Prohibition of forced labour: [34]


» All forms of forced labour are prohibited.
» Any contravention of this provision shall be an offence punishable.
Protection in respect of trial and punishment:[35]
» No person shall be prosecuted and punished for the same offence more than once.
» Every person Charged of a criminal offence shall have the right to a speedy.
» No person accused/ charged enforcedly witness against himself.
» No person shall be subjected to torture or to cruel, inhuman or degrading punishment or treatment.
Freedom of movement: [36]
» Every citizen shall have the right to move freely throughout Bangladesh, to reside
and settle in any place

» But any reasonable restrictions imposed by law.


Freedom of movement: [37]
» Every citizen shall have the right to assemble and to participate in public
meetings and processions peacefully and without arms.

Freedom of association: [38]


» Every citizen shall have the right to form associations or unions.
Freedom of thought and conscience, and of speech:[39]
» Freedom of thought and conscience is guaranteed.
(a) the right of every citizen to freedom of speech and expression

(b) freedom of the press.

Freedom of profession or occupation: [40]


» Any restrictions imposed by law.
» It may be prescribed by law in relation to his profession, occupation, trade or
business.
Freedom of religion:[41]
» Subject to law, public order and morality-
(a) every citizen has the right to profess, practise or propagate any
religion
(b)Every religious community or denomination has the right to
establish, maintain and manage its religious institutions.
Rights to property: [42]
» Subject to any restrictions imposed by law, every citizen shall have the right
to acquire, hold, transfer or otherwise dispose of property.
Protection of home and correspondence: [43]
» Restrictions imposed by law in the interests of the security of the State
- to be secured in his home against entry, search and seizure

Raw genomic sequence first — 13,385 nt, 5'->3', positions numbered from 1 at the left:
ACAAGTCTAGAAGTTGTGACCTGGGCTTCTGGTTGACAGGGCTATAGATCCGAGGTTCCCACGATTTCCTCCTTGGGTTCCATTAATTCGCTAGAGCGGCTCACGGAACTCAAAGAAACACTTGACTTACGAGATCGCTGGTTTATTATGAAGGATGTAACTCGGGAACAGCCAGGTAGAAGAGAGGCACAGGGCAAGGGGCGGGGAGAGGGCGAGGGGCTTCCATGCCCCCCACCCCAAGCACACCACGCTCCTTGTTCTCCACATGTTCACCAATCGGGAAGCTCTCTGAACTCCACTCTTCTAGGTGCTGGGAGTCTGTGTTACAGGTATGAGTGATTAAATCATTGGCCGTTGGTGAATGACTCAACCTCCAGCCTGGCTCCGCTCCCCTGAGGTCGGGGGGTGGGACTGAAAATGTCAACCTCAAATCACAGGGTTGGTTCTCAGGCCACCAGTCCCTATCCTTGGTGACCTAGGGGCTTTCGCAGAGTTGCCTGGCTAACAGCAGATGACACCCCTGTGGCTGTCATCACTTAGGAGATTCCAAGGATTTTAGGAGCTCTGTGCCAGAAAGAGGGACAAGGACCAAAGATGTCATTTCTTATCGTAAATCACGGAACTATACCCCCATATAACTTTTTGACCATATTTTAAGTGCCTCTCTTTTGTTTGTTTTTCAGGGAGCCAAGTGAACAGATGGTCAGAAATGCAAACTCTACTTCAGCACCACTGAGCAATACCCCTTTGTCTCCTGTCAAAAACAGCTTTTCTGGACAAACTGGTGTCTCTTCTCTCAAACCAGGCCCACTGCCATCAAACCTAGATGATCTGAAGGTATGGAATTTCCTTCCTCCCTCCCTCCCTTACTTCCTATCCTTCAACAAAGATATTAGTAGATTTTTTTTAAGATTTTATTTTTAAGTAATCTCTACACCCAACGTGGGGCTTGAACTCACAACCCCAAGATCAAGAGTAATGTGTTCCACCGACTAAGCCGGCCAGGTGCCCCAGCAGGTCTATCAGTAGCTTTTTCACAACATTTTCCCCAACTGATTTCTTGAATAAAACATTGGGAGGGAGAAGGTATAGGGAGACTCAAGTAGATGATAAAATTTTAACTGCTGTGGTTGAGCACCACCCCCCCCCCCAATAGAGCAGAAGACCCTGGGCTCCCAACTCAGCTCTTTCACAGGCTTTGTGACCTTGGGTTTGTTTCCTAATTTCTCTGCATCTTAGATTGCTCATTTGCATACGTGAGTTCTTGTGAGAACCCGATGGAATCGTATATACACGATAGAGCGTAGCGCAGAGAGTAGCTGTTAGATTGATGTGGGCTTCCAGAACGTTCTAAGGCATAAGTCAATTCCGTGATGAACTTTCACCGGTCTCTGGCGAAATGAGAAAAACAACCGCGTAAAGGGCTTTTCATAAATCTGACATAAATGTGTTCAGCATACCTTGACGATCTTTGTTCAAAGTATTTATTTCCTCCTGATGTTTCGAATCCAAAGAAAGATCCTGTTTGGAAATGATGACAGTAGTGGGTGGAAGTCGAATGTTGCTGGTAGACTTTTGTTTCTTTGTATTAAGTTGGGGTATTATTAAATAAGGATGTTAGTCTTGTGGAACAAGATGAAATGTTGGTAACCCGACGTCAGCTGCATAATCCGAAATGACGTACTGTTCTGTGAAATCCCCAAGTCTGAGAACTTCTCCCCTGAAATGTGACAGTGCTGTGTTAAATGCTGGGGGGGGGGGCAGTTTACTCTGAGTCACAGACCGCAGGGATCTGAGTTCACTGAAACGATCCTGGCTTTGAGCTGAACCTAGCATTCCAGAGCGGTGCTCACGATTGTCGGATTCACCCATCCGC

- right to maintain privacy.
Enforcement of fundamental rights: [44]
» The right to move the 2[High Court Division] in accordance with 3[clause
(1)] of article 102
Modification of rights in respect of disciplinary law: [45]
» Nothing in this Part shall apply to any provision of a disciplinary law
Power to provide indemnity: [46]
» Parliament may by law make provision for indemnifying any person in the
service of the Republic
-national liberation struggle or
-the maintenance or restoration or
-order in any area in Bangladesh.
Saving for certain laws: [47]
» No law providing for any of the following matters-

(a) the compulsory acquisition, nationalization or requisition of any


property, or the control of management temporarily or permanently

(b)the compulsory amalgamation of bodies commercial or other


undertakings
(c) the extinction, modification, restriction or regulation of rights to
search for or win minerals or mineral oil

Inapplicability of certain articles: [47A]


» Amendment of this article.

Mahboob-Al-Rashid (Sujan)
BBA 1st Batch
Roll: 05122335
Department of Management Studies

Q: Amendment of Constitution of Bangladesh

Answer:
There have been ongoing controversies and debates on some aspects of the
current Bangladesh Constitution. No specific and written proposal has yet been
published by the government. Government change constitution as the demand of time.
The purpose of discussion on amendment is to enlighten the general public to
Constitutional issues and stimulate constructive debates on a very serious national
issue.
The Amendments made to Bangladesh Constitution since its adoption after in 1972.
The Fourteen Amendments made so far are as follows.

First Amendment:

» In 1973, the Constitution (First Amendment) Act 1973 was passed inserting
sub-art (3) in Article 47.

» Whereby any law providing for the detention and trial of war criminals was
kept out.

» The purview of the provision of Part III relating to fundamental rights.

Second Amendment:

» The original Constitution did not have any provision for proclamation of
state of emergency and preventive detention.

» By the Constitution (Second Amendment) Act 1973, Article 33 was


amended providing for preventive detention and Part IXA.

Third Amendment:

» The Constitution (Third Amendment) Act 1974 was passed to give effect to
the agreement with India giving up the claim in respect of Berubari and retaining
Dahagram and Angorpota.

Fourth Amendment: